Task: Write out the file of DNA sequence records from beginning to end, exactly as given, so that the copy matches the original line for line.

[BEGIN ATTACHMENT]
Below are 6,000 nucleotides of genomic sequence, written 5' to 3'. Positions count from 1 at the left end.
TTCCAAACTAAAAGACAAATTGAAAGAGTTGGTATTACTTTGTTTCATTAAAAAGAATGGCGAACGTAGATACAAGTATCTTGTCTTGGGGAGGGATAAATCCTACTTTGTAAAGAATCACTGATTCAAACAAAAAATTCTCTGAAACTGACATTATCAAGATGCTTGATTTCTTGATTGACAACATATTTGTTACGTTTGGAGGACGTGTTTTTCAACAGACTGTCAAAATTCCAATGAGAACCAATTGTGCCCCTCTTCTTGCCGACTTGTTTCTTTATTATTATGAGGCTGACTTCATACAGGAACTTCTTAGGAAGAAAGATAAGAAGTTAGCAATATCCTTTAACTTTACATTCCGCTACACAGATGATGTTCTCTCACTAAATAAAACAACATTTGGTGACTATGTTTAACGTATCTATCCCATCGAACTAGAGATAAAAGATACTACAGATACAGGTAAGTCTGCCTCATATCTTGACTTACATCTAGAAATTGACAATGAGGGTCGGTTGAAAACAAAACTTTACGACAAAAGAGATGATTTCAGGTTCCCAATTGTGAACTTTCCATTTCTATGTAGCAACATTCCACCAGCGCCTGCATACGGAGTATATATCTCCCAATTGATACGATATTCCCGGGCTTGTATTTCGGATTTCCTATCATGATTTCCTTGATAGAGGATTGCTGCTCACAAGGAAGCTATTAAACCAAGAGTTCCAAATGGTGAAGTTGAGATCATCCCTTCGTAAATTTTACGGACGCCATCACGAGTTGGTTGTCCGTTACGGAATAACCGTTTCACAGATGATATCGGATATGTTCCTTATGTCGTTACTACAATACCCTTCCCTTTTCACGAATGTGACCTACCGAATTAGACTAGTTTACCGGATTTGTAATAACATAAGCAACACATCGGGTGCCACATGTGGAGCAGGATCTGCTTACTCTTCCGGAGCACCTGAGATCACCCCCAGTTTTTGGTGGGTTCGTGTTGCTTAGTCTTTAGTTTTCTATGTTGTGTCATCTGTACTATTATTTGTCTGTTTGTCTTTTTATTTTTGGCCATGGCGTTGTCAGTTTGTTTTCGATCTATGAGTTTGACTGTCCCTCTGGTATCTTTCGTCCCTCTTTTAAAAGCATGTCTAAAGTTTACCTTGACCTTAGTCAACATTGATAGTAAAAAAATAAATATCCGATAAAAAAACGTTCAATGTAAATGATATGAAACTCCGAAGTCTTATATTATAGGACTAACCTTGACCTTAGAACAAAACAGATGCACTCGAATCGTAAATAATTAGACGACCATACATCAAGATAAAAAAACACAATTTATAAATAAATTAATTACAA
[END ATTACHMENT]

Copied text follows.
Below are 6,000 nucleotides of genomic sequence, written 5' to 3'. Positions count from 1 at the left end.
TTCCAAACTAAAAGACAAATTGAAAGAGTTGGTATTACTTTGTTTCATTAAAAAGAATGGCGAACGTAGATACAAGTATCTTGTCTTGGGGAGGGATAAATCCTACTTTGTAAAGAATCACTGATTCAAACAAAAAATTCTCTGAAACTGACATTATCAAGATGCTTGATTTCTTGATTGACAACATATTTGTTACGTTTGGAGGACGTGTTTTTCAACAGACTGTCAAAATTCCAATGAGAACCAATTGTGCCCCTCTTCTTGCCGACTTGTTTCTTTATTATTATGAGGCTGACTTCATACAGGAACTTCTTAGGAAGAAAGATAAGAAGTTAGCAATATCCTTTAACTTTACATTCCGCTACACAGATGATGTTCTCTCACTAAATAAAACAACATTTGGTGACTATGTTTAACGTATCTATCCCATCGAACTAGAGATAAAAGATACTACAGATACAGGTAAGTCTGCCTCATATCTTGACTTACATCTAGAAATTGACAATGAGGGTCGGTTGAAAACAAAACTTTACGACAAAAGAGATGATTTCAGGTTCCCAATTGTGAACTTTCCATTTCTATGTAGCAACATTCCACCAGCGCCTGCATACGGAGTATATATCTCCCAATTGATACGATATTCCCGGGCTTGTATTTCGGATTTCCTATCATGATTTCCTTGATAGAGGATTGCTGCTCACAAGGAAGCTATTAAACCAAGAGTTCCAAATGGTGAAGTTGAGATCATCCCTTCGTAAATTTTACGGACGCCATCACGAGTTGGTTGTCCGTTACGGAATAACCGTTTCACAGATGATATCGGATATGTTCCTTATGTCGTTACTACAATACCCTTCCCTTTTCACGAATGTGACCTACCGAATTAGACTAGTTTACCGGATTTGTAATAACATAAGCAACACATCGGGTGCCACATGTGGAGCAGGATCTGCTTACTCTTCCGGAGCACCTGAGATCACCCCCAGTTTTTGGTGGGTTCGTGTTGCTTAGTCTTTAGTTTTCTATGTTGTGTCATCTGTACTATTATTTGTCTGTTTGTCTTTTTATTTTTGGCCATGGCGTTGTCAGTTTGTTTTCGATCTATGAGTTTGACTGTCCCTCTGGTATCTTTCGTCCCTCTTTTAAAAGCATGTCTAAAGTTTACCTTGACCTTAGTCAACATTGATAGTAAAAAAATAAATATCCGATAAAAAAACGTTCAATGTAAATGATATGAAACTCCGAAGTCTTATATTATAGGACTAACCTTGACCTTAGAACAAAACAGATGCACTCGAATCGTAAATAATTAGACGACCATACATCAAGATAAAAAAACACAATTTATAAATAAATTAATTACAA